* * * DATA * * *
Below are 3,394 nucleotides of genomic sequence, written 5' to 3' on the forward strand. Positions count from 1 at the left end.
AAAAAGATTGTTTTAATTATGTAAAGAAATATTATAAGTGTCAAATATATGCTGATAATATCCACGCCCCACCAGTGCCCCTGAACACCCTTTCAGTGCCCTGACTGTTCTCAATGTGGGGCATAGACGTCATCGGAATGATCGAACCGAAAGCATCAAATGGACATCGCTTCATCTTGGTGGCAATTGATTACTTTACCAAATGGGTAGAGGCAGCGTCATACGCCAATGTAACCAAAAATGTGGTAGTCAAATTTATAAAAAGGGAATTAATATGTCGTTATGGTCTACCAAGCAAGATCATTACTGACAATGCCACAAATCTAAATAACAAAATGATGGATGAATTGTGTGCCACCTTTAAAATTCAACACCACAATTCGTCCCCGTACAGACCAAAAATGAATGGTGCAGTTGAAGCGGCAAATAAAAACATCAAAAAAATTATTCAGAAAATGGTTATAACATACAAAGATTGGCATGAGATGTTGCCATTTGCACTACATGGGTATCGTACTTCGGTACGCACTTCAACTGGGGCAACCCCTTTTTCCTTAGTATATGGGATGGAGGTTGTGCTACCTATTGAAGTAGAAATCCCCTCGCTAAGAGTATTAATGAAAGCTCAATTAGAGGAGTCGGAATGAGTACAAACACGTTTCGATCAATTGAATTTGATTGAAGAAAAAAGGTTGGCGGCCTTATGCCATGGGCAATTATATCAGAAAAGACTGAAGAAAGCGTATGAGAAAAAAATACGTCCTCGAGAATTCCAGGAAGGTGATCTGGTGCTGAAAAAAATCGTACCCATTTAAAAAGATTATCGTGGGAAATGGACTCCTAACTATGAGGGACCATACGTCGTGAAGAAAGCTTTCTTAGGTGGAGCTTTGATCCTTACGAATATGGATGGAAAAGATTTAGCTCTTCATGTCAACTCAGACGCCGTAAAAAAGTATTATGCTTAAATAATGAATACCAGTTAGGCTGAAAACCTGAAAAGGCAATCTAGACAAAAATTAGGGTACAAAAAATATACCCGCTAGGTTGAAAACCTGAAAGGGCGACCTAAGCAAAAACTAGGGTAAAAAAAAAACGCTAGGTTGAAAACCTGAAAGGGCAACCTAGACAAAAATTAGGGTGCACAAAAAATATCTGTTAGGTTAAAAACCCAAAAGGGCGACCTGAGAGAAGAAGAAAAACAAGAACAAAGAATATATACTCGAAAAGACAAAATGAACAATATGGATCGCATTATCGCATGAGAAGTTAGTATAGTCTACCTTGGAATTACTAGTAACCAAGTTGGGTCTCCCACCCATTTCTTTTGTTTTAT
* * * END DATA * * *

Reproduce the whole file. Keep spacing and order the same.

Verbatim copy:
Below are 3,394 nucleotides of genomic sequence, written 5' to 3' on the forward strand. Positions count from 1 at the left end.
AAAAAGATTGTTTTAATTATGTAAAGAAATATTATAAGTGTCAAATATATGCTGATAATATCCACGCCCCACCAGTGCCCCTGAACACCCTTTCAGTGCCCTGACTGTTCTCAATGTGGGGCATAGACGTCATCGGAATGATCGAACCGAAAGCATCAAATGGACATCGCTTCATCTTGGTGGCAATTGATTACTTTACCAAATGGGTAGAGGCAGCGTCATACGCCAATGTAACCAAAAATGTGGTAGTCAAATTTATAAAAAGGGAATTAATATGTCGTTATGGTCTACCAAGCAAGATCATTACTGACAATGCCACAAATCTAAATAACAAAATGATGGATGAATTGTGTGCCACCTTTAAAATTCAACACCACAATTCGTCCCCGTACAGACCAAAAATGAATGGTGCAGTTGAAGCGGCAAATAAAAACATCAAAAAAATTATTCAGAAAATGGTTATAACATACAAAGATTGGCATGAGATGTTGCCATTTGCACTACATGGGTATCGTACTTCGGTACGCACTTCAACTGGGGCAACCCCTTTTTCCTTAGTATATGGGATGGAGGTTGTGCTACCTATTGAAGTAGAAATCCCCTCGCTAAGAGTATTAATGAAAGCTCAATTAGAGGAGTCGGAATGAGTACAAACACGTTTCGATCAATTGAATTTGATTGAAGAAAAAAGGTTGGCGGCCTTATGCCATGGGCAATTATATCAGAAAAGACTGAAGAAAGCGTATGAGAAAAAAATACGTCCTCGAGAATTCCAGGAAGGTGATCTGGTGCTGAAAAAAATCGTACCCATTTAAAAAGATTATCGTGGGAAATGGACTCCTAACTATGAGGGACCATACGTCGTGAAGAAAGCTTTCTTAGGTGGAGCTTTGATCCTTACGAATATGGATGGAAAAGATTTAGCTCTTCATGTCAACTCAGACGCCGTAAAAAAGTATTATGCTTAAATAATGAATACCAGTTAGGCTGAAAACCTGAAAAGGCAATCTAGACAAAAATTAGGGTACAAAAAATATACCCGCTAGGTTGAAAACCTGAAAGGGCGACCTAAGCAAAAACTAGGGTAAAAAAAAAACGCTAGGTTGAAAACCTGAAAGGGCAACCTAGACAAAAATTAGGGTGCACAAAAAATATCTGTTAGGTTAAAAACCCAAAAGGGCGACCTGAGAGAAGAAGAAAAACAAGAACAAAGAATATATACTCGAAAAGACAAAATGAACAATATGGATCGCATTATCGCATGAGAAGTTAGTATAGTCTACCTTGGAATTACTAGTAACCAAGTTGGGTCTCCCACCCATTTCTTTTGTTTTAT